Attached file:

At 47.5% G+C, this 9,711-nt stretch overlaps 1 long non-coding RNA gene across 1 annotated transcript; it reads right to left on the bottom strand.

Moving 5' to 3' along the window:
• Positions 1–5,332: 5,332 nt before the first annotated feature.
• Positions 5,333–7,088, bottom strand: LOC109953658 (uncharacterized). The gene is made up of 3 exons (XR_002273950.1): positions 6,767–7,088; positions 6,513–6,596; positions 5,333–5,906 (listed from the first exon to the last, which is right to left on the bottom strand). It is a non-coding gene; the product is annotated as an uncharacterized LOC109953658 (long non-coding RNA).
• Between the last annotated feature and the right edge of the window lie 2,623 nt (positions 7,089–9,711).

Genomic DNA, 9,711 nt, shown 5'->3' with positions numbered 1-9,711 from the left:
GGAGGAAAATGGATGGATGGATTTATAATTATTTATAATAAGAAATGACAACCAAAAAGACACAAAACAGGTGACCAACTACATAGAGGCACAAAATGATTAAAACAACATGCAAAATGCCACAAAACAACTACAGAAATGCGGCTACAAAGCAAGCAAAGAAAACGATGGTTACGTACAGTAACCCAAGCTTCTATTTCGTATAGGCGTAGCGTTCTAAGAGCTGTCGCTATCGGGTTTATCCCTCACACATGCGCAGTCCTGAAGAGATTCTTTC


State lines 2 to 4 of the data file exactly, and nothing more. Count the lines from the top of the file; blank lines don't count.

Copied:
Moving 5' to 3' along the window:
• Positions 1–5,332: 5,332 nt before the first annotated feature.
• Positions 5,333–7,088, bottom strand: LOC109953658 (uncharacterized). The gene is made up of 3 exons (XR_002273950.1): positions 6,767–7,088; positions 6,513–6,596; positions 5,333–5,906 (listed from the first exon to the last, which is right to left on the bottom strand). It is a non-coding gene; the product is annotated as an uncharacterized LOC109953658 (long non-coding RNA).